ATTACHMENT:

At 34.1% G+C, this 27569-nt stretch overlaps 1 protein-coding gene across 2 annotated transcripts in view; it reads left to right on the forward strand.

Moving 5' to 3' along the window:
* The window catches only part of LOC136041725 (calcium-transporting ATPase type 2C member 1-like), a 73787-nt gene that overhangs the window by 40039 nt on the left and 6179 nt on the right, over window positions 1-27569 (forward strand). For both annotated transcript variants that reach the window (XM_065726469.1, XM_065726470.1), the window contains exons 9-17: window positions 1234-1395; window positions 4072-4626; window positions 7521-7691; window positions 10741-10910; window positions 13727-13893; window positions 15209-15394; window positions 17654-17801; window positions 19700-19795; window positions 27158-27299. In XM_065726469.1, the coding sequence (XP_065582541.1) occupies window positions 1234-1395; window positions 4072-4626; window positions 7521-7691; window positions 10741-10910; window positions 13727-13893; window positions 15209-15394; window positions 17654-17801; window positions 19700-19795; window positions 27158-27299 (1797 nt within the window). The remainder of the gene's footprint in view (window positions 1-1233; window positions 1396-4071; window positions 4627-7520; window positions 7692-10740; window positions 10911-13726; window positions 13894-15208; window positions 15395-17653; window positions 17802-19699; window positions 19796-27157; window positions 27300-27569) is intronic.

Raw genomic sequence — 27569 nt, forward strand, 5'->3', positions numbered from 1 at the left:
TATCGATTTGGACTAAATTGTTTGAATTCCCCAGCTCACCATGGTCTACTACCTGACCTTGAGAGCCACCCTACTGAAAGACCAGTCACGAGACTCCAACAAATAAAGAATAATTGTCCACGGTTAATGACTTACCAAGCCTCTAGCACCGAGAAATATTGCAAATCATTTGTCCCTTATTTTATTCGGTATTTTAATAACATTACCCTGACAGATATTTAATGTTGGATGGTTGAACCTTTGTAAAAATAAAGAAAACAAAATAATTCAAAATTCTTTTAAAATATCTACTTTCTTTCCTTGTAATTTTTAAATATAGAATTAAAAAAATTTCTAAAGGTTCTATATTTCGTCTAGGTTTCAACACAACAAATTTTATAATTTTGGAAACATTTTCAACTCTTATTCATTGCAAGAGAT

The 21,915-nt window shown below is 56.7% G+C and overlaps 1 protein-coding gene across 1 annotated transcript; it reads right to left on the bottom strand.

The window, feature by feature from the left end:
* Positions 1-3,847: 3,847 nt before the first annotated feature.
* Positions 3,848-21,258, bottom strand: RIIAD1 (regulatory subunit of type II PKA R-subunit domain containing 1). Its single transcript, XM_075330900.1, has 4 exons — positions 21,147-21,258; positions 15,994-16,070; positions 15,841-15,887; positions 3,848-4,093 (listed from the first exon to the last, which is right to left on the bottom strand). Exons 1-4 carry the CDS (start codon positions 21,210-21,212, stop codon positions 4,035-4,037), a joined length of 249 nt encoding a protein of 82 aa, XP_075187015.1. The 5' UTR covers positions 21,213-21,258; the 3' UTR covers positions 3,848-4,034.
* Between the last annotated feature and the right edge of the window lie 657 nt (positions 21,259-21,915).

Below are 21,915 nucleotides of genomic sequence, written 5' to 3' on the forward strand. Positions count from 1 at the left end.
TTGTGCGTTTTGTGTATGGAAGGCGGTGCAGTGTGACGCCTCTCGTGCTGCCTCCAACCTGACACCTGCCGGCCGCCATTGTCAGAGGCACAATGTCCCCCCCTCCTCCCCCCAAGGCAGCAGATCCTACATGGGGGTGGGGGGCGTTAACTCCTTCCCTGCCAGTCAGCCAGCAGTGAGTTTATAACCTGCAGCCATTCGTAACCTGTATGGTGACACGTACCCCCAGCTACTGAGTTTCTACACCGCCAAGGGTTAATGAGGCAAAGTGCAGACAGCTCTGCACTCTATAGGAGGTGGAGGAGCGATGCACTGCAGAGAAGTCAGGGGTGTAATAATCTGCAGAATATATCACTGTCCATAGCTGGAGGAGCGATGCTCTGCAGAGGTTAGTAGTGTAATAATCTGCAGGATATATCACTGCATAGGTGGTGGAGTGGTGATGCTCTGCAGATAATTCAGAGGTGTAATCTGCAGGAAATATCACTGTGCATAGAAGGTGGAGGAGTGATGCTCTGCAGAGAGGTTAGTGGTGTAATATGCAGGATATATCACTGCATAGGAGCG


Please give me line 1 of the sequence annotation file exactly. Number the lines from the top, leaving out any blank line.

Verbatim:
At 34.1% G+C, this 27569-nt stretch overlaps 1 protein-coding gene across 2 annotated transcripts in view; it reads left to right on the forward strand.